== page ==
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September 15, 2010

Love on the Docks

Filed under: Fiction,Hard-Boiled — WB Kelso @ 11:58 pm
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It was by pure accident that I found myself reading John D. MacDonald’s The Beach Girls. Inadvertently finding itself into a basket at the local broken spine while a certain non-observant buyer was picking out some Ross MacDonald mysteries off the shelves — because who doesn’t love Lew Archer, am I right?,  I didn’t discover it until long after it was paid for and tossed into the massive to read pile. This accident proved fortuitous, however, and I can now add another author to the must read list.

Despite the salacious cover — standard fare on these old Gold Medal pulps — the grist of this story is a sociological and anthropological study of the hard-drinking and hard-fighting denizens of a a rundown harbor in South Florida; the charter captains, the deck hands, and the women they leave behind, and what all these people do when the sun goes down, the moon comes out and the tide dictates who shacks up with who on a nightly basis. There’s some added intrigue when one of the less popular tenant’s shady past, involving bilking money from many a jilted lover … some alive, some dead, finally catches up to him in the form of one of his victim’s estranged husbands, whose come gunning for him, and outside economic forces are forcing the owner of the harbor to sell out to the mob who want to build a resort on the land.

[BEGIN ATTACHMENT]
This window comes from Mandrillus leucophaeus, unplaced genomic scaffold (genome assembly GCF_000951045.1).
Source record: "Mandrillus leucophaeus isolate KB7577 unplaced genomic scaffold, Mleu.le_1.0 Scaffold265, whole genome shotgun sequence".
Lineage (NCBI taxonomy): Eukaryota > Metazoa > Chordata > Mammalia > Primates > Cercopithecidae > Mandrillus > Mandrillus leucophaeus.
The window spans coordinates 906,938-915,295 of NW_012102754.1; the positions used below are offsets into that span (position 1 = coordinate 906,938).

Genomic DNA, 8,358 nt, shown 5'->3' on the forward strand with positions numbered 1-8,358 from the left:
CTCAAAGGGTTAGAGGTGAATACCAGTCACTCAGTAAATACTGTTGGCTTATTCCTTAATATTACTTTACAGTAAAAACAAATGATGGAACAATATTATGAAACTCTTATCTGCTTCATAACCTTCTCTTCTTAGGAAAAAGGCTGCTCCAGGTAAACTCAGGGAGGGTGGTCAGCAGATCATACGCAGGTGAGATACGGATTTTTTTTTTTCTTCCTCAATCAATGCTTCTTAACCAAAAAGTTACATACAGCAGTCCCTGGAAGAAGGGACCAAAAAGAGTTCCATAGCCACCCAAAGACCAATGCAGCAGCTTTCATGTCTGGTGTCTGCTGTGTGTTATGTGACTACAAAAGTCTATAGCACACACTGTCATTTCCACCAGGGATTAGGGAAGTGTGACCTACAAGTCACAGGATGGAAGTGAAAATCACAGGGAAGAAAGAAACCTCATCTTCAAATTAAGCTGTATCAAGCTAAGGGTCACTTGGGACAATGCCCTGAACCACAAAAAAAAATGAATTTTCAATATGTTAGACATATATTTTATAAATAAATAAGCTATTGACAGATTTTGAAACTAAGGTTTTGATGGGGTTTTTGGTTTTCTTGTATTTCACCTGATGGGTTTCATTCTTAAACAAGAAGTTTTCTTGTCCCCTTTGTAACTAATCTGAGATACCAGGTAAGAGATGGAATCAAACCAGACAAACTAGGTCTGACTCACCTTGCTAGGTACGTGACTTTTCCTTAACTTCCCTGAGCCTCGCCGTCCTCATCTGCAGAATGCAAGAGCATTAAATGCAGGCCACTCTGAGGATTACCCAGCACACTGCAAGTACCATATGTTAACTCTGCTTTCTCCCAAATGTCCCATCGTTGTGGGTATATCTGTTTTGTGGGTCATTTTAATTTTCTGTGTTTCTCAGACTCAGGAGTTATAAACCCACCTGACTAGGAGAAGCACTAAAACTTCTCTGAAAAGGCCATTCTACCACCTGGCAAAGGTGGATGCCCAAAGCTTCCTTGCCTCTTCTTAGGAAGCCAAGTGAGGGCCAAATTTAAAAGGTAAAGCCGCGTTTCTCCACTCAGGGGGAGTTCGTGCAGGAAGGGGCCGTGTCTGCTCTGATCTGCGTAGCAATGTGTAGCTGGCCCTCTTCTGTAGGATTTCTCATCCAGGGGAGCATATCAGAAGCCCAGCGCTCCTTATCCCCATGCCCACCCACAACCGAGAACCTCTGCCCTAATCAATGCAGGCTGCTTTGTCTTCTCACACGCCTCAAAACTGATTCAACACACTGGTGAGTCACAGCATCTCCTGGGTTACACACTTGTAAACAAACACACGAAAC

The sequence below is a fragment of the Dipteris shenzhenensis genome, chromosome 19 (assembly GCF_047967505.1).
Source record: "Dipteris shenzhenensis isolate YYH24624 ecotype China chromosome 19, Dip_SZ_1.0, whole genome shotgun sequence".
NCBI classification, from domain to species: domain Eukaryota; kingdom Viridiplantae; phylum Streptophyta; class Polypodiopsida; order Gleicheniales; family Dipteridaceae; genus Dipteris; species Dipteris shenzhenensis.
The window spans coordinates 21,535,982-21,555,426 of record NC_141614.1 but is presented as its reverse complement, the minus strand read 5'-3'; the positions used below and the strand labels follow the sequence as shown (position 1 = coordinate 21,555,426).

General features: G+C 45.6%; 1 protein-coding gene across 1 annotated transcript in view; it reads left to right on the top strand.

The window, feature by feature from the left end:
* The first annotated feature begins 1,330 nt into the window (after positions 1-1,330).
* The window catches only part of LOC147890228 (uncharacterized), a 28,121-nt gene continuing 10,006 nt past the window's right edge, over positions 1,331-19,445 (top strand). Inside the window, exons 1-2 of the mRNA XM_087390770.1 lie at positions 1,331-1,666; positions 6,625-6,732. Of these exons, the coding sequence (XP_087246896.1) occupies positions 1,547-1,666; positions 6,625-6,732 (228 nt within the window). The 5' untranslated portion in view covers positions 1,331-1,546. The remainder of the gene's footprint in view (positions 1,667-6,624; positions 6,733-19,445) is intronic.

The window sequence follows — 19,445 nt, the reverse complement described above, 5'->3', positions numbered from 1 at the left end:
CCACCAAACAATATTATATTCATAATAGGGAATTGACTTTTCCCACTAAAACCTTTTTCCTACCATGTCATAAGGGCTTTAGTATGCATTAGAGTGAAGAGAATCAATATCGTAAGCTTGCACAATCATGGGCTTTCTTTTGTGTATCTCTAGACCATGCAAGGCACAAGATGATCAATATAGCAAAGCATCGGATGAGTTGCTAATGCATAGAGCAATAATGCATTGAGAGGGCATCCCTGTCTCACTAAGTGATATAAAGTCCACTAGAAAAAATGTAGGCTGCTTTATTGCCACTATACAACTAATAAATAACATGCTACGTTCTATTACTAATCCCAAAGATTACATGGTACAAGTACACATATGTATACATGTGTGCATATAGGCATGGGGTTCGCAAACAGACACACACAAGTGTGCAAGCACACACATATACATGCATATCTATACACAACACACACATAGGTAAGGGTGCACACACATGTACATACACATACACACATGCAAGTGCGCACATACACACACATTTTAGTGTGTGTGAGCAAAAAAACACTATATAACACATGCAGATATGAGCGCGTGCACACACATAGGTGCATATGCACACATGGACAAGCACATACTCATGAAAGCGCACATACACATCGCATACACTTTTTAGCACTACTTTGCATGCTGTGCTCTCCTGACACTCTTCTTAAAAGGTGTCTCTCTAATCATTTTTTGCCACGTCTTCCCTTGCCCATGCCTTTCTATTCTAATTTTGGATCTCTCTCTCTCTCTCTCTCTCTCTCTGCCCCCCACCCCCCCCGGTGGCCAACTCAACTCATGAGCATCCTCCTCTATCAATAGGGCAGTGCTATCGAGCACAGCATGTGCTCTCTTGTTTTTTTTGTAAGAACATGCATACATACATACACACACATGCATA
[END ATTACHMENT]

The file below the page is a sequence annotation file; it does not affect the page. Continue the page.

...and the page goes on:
But, frankly, none of that really matters as MacDonald’s strength is his well defined and drawn out characters; and there’s a lot of them, but each is given a chapter to introduce themselves and advance the plot from their own perspective. I found this approach to be a unique and a refreshing change of pace, and even though the ending wraps up a little too neatly for all involved, I found myself having enjoyed the ride so much I really didn’t care.

August 27, 2010

Review: Pushing Ice

Pushing IcePushing Ice by Alastair Reynolds
My rating: 3 of 5 stars

I’ll be honest, I was sucked in by the cover. This just looked cool.